Apr
25

A Defense of Representationalism Against the Inverted Spectrum and Blur Objections

The representationalist theory of perception is an extremely attractive theory. According to the theory, our perceptual experiences are representations of properties that external objects in the world might have. Nothing in the external world necessarily possesses these represented properties, so we quell the worry of a lack of an account of instances of illusory or hallucinatory perception. Representationalism has the attraction of a perceptual realist view while avoiding the problems incurred by a view like naïve realism. According to a representationalist view of perception, we classify and individuate experiences by their content, and not by their intrinsic properties, much like we classify books and films. In fact, a representationalist view is supported by the assumption that the transparency thesis is true. That is, we could not classify experiences by their intrinsic properties even if we wanted to, because we are not able to be aware of any intrinsic properties of experiences. When we attempt to introspect in order to reflect on and observe properties of having an experience, we “see right through” the experience and can only reflect on and observe properties of the objects of our perceptions. According to representationalism, the phenomenal character of a perceptual experience is completely given by the representational content of that experience.

Two of the strongest objections to the representational theory of perception are the objections of the inverted visual spectrum and the objection of blur. In my thesis, I will argue that both objections do not succeed. I will argue that it is possible to acknowledge the possibility of an inverted visual spectrum while also maintaining a representationalist view of perception. I will achieve this by examining a wide variety of current research that both support and object to representationalism. I will conclude that representationalism survives two of its strongest objections, demonstrating that it is not only an attractive theory, but also is a strong theory that prevails through objections.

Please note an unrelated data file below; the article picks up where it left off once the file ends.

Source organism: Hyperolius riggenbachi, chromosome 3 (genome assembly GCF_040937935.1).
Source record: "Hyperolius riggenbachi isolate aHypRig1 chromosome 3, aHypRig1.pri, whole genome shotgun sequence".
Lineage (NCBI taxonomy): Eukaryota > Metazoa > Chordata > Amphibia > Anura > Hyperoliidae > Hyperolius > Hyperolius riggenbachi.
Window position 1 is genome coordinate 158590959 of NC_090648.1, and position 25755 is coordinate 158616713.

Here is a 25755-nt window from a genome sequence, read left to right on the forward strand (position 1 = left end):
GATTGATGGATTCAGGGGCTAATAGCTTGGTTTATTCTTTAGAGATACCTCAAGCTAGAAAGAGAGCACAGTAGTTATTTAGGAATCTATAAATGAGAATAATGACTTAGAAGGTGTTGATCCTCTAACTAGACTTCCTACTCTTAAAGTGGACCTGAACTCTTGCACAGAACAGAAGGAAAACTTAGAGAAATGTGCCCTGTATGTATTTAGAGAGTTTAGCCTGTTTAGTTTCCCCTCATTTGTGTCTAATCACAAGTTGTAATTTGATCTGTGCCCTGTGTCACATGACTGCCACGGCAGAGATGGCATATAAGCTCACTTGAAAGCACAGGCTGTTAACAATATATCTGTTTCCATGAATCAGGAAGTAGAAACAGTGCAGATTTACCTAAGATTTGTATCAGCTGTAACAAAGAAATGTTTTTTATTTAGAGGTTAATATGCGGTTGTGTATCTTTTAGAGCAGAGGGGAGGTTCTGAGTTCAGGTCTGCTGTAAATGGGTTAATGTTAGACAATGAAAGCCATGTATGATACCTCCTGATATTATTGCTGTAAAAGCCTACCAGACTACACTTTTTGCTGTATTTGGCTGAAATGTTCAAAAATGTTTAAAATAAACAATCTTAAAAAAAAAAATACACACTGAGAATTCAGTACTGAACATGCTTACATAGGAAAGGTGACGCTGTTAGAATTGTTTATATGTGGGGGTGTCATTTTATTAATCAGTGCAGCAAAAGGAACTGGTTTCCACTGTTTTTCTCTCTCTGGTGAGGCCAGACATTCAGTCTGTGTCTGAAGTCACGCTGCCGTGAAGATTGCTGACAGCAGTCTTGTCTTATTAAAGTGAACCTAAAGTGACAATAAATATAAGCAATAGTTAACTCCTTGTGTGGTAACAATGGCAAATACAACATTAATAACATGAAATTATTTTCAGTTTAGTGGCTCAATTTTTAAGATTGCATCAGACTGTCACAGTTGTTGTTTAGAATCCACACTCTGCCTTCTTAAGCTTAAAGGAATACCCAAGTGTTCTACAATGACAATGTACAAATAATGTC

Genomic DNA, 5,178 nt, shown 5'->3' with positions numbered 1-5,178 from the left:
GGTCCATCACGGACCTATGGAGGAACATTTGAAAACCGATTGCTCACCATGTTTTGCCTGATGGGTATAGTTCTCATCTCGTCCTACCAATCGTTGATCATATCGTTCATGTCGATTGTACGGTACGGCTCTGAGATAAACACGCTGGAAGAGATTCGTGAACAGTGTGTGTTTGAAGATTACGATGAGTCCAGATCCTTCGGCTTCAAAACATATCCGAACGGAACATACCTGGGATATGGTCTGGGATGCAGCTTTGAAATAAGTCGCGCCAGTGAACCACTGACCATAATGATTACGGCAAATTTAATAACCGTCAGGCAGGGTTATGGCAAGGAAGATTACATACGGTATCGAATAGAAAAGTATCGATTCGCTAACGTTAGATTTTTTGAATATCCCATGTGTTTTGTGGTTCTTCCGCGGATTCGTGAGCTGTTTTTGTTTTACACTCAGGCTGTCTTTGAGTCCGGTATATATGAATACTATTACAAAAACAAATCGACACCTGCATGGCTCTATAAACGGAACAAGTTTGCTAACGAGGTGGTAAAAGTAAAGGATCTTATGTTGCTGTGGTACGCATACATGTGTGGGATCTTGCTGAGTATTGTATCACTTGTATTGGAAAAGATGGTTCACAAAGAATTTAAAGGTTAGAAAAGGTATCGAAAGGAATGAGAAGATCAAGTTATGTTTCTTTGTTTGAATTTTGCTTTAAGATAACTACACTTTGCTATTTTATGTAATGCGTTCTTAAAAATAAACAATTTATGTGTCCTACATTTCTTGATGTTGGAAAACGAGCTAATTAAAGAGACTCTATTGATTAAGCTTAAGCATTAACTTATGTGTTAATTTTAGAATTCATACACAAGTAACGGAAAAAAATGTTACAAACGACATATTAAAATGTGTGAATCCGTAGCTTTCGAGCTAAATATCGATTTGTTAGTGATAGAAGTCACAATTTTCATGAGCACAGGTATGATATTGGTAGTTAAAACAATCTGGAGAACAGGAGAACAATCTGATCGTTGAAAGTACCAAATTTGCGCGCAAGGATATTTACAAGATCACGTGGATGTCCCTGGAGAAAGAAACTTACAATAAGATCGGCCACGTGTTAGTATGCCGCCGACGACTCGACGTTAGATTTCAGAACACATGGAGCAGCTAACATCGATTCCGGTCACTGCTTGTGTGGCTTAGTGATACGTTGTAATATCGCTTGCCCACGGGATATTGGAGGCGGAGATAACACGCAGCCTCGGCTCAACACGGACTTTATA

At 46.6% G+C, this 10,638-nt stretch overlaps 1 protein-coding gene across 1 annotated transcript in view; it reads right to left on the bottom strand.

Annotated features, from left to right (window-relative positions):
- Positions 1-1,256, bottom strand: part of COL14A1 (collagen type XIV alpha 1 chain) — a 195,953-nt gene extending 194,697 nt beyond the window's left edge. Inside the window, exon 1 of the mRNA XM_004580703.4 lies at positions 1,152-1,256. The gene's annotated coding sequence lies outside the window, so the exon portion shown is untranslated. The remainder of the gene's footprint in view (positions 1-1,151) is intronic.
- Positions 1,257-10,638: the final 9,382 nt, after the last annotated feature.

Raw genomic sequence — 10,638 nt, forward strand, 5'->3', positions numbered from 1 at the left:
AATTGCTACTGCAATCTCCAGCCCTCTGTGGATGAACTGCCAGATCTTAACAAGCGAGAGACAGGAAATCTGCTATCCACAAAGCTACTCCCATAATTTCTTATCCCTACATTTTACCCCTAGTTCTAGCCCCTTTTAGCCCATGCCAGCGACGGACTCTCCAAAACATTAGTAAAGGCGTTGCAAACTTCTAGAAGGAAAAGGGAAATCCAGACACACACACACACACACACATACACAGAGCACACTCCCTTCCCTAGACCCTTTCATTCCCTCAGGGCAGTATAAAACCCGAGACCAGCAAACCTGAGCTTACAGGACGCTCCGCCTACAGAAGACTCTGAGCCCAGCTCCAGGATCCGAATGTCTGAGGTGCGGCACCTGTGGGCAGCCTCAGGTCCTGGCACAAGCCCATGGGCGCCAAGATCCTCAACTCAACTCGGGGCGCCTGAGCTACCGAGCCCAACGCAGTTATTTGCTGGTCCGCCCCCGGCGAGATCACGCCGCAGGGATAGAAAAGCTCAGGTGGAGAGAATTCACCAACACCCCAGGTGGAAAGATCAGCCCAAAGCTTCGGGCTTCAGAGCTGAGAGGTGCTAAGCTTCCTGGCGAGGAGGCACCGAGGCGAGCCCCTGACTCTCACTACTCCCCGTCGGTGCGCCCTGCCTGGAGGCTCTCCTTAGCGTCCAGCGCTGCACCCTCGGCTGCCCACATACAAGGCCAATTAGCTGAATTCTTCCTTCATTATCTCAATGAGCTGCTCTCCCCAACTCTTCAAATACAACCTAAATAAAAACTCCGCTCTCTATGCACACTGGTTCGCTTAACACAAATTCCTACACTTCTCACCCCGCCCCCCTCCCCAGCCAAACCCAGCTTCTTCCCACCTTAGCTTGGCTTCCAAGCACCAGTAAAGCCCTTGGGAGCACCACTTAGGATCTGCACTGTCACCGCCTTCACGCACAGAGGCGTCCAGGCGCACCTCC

I have found that one possible way to defend representationalism is by adapting an internalist representationalist theory. I reach the conclusion that with an internalist view of representationalism, it is in fact possible for representationalism to be defended against both objections. I achieved this by recreating the argument for an internalist account of representationalism developed by Sydney Shoemaker that demonstrates its fortitude against the objection of the inverted spectrum, and then by using his argument and extending it into a response to the objection of blur.

 

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